Well… Where to start? Well I haven’t posted at all about the crib, because this is the first time I could feel like I could. There was a lot of complications with the pregnancy. My wife had to have enutero surgery on her placenta before the girls were born. And they were born pretty early. The girls are still in the NICU, but doing great! The doctors could not be happier about their progress. Their names are Emma and Lily. On my last blog, I finished the the tenons. Then I mov...
Hey all! Now this next step was really one of my favorites so far. Gluing up the body! Using Titebond 3 and all the pistol grip clamps I could get my hands on, I glued everything together. This is a picture of it after the clamps were taken off. I made the top and back oversized so that I could route them to size after glue up. While routing it, I set it up to make a groove in the side. This is so that I could apply the binding. The binding I use is a white plastic that i...
Not too long ago I bought a sheet of baltic birch plywood for a armoir project for my daughter (pics to be posted at a later time). I was going to use the plywood for the drawer parts because it was being hailed as splinter free when using it in a dovetail jig. NOT I tried using backer boards in the front and back and still got tearout. If the ends didn’t tear out then the last layer of the ply de-laminated. This made fitting them and glue ups a pain in the ass. I know I coul...
As promised, here’s the final outcome of Roy Underhill’s Mystery Mallet. As you can see, I shaped the handle a little differently than they showed in the magazine. I like the squared-off handle better. I also stained the head one color and then applied several coats of tung oil to the whole thing. Thanks, again, to venues like LJ, Roy Underhill, and the folks over at Popular Woodworking. My woodworking is better because of you all.
Took a woodworking class last fall (for the first time since I was in high school). That was A LOT of fun – I should have done it long ago. I made this simple shelf (not finished in the picture) using a dovetail joint for the top shelf and a dadoed joint for the shelf underneath. (The lower shelf is not seen in the picture, the only thing you can see are the plugs for the screws, not yet trimmed flush.) This is my first ever dovetail joint, but I have to admit I had to practice thre...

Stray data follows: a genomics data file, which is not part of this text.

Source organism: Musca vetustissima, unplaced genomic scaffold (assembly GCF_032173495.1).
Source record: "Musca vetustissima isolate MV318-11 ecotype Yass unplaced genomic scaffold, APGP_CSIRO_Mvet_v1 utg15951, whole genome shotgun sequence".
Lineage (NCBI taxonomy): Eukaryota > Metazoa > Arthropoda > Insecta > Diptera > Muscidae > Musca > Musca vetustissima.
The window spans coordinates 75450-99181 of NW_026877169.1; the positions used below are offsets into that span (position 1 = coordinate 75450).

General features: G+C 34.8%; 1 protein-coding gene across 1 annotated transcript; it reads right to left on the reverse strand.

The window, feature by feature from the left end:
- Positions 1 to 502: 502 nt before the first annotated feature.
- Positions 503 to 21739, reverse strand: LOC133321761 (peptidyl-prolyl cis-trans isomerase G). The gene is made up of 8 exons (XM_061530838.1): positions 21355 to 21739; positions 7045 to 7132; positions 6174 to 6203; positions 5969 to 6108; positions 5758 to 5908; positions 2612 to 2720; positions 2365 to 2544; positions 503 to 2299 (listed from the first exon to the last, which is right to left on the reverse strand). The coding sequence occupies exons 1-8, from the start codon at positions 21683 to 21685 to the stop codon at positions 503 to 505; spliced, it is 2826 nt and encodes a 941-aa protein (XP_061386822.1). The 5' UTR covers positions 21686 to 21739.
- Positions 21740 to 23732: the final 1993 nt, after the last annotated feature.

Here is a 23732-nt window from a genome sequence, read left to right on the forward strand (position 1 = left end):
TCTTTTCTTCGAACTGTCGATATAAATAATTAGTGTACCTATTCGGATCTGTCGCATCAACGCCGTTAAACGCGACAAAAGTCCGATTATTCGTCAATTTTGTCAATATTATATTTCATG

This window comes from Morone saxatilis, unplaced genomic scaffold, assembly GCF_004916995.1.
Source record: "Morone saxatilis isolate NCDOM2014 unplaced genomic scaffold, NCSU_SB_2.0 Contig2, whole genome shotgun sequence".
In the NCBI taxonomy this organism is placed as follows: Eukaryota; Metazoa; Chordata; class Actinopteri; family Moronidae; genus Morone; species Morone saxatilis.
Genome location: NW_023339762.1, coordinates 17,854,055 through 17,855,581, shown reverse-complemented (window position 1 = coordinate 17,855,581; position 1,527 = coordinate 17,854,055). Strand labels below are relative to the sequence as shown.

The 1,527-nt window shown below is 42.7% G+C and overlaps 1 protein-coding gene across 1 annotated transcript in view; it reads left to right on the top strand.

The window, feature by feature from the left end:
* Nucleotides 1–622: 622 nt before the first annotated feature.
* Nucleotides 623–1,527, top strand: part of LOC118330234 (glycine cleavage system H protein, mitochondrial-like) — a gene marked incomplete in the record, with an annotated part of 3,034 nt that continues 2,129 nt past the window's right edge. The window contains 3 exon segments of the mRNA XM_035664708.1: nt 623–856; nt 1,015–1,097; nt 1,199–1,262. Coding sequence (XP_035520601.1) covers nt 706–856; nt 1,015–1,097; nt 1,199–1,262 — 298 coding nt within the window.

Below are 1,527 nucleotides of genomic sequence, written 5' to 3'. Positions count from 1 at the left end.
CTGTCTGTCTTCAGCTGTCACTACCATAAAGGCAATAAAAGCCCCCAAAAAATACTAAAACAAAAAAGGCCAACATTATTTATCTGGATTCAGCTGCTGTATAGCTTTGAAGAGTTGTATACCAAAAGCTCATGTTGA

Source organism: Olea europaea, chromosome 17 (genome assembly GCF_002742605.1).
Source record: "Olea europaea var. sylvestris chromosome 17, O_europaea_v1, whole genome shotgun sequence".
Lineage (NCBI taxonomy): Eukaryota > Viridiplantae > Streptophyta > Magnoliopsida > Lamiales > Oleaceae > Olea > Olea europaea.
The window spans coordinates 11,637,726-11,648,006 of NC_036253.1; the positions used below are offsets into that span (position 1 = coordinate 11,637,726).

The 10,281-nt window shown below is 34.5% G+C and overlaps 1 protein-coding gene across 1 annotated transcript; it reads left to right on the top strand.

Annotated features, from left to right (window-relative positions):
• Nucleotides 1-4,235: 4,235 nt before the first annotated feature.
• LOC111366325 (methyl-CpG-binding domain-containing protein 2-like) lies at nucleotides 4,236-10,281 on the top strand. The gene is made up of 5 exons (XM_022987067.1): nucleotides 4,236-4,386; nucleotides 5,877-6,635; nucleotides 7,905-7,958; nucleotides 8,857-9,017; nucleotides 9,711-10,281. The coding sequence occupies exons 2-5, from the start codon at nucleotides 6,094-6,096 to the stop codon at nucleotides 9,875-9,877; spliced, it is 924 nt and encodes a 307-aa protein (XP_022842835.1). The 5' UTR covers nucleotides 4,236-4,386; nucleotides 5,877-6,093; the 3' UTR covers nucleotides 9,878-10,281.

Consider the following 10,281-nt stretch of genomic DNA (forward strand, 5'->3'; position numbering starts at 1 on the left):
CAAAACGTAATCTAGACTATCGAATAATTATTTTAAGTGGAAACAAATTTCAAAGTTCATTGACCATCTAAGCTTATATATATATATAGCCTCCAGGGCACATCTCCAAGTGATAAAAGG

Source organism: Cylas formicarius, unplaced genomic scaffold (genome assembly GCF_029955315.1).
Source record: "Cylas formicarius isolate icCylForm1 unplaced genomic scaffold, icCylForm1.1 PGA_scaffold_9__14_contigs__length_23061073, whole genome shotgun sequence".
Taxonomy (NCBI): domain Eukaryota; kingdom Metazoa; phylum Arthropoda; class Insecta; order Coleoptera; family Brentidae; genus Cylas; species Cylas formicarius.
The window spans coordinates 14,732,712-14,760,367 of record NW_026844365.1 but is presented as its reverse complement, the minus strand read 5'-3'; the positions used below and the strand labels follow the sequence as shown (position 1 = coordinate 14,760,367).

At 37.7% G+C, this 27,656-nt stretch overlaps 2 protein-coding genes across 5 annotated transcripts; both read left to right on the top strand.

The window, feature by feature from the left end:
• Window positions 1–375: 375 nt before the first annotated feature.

Got some more pics of the progress on the chest. Draw bottoms,draw sides and backs. Started on the feet. I cut them on my trusty old craftsman jig saw. The curves were too tight to do it on the band saw. I,ll probably go through 6 or 7 blanks before I get 4 that I like. Ball and claw in this scale is tuff. Not giving up yet but may have to go with just a simple cabriolet foot. Wish me luck.
I have a Mark 5 shopsmith with a 4 inch jointer attachment.The right side (or adjustment) side of the jointer is not parallel to left side.Is there anyway to adjust it? I am unable to get a straight edge. My woodstarts bowing and just gets worse with each pass.
Yesterday I was able to get the four rails for the head and foot boards sanded down to the correct thickness along with a rabbit to hold the stiles. Then I cut the tenons on the rails and cut a test mortise for the legs. Today I put six hours in the shop and got the mortises cut on the legs along with a dry fit. I cut the tenons for the first 15 stiles for the head board. I will get the other 15 tenons cut on the stiles for the foot board and then will start sanding all of these pieces so th...
I had to get on here tonight and post a picture of the legs for my eight year olds new bed. I am using a design from Wood Magazine that I have made one change too and that was the legs. If you have seen the plans for this bed they give you an option of bunking the bed and due to the ceiling height in his room I will pass on that. They cut out where the mortises are located for the rails and then laminated three boards together to get the finished 2 1/4 inch thickness. So my change is the use ...
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